“I thought it was a bit strange because you rarely see [Capriotti] in that area,” said a second witness. “I can’t remember seeing him in that area before. I could kind of tell just by body language he was kind of on a mission.”
A fourth Nike employee, Robert Lotwis, trailed behind.
As Capriotti entered the medical tent, he made a beeline for Mackey and grabbed Mackey’s right arm, almost pulling the coach out of his chair.
“We gotta talk right now,” Capriotti told Mackey, according to the police report (Editor’s note: All quotes between Mackey and Capriotti below come from the police report filed by Mackey).
Mackey was talking to Ulrey and asked Capriotti to wait a minute.
Capriotti poked Mackey in the chest, hard, with two fingers. By this point, Starks had caught up to Capriotti and was standing directly in front of Mackey, staring at him wordlessly.
Mackey said Capriotti asked him to go outside. Mackey told him to relax.
Then, according to Mackey, Capriotti took a knee, and with his nose touching Mackey’s right ear, whispered, “You know what you fuckin’ did. I’m gonna fuckin’ kill you.”
Mackey got up but Starks did not budge, and the two men stood chest-to-chest.
Mackey was confused. “I don’t know what you are talking about John,” he said. “You are going to kill me? For what?”
Capriotti proceeded to berate Mackey.
To this point, the two men had not raised their voice to avoid creating a stir. Angered by Capriotti’s comments, Mackey spoke to him, louder than before.
“Outside?” Mackey said. “You are going to fight me for what? You need to relax. Leave.”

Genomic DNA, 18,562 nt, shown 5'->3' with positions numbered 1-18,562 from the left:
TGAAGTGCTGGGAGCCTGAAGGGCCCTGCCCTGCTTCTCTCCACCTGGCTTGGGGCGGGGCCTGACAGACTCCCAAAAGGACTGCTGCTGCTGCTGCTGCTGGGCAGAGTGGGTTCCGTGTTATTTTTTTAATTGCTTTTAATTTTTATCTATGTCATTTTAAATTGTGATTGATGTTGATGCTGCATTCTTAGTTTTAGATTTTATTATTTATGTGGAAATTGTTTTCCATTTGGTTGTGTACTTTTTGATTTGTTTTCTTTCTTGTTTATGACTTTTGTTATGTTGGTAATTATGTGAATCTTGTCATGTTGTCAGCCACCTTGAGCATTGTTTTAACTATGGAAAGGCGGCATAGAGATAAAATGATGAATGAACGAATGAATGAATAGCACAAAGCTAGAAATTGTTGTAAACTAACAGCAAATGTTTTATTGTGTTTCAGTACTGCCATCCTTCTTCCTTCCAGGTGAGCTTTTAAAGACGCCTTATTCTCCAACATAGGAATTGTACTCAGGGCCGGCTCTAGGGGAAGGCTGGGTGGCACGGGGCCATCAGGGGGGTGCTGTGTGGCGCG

Capriotti took a step toward Mackey and poked him again, harder this time.
Mackey claims that Capriotti told him that Mackey brought up Capriotti’s name in a meeting. Mackey, again, told Capriotti that he didn’t know what he was talking about.
Capriotti then, according to the police report, “made some statements eluding (sic) to Mackey being involved in the doping scandal that was reported just before the championships began.” Mackey responded by yelling, and a crowd of over 20 people began to form around the two.
The two men shouted at each other for several minutes, as Capriotti continued to berate Mackey.
“It was just an overwhelmingly bad situation,” Leer said. “In the case of this interaction, there was someone who was definitely in the wrong and then there was someone who was being attacked.”
Eventually, Starks stepped between the two and told Capriotti, “We gotta get outta here.” The men exited the tent. Mackey has not spoken to them since.
Both Mackey and Capriotti were at the Flotrack Throwdown in Portland on August 9. Mackey said that he saw Capriotti at the meet from a distance and that Capriotti motioned for him to come over but that the two did not speak.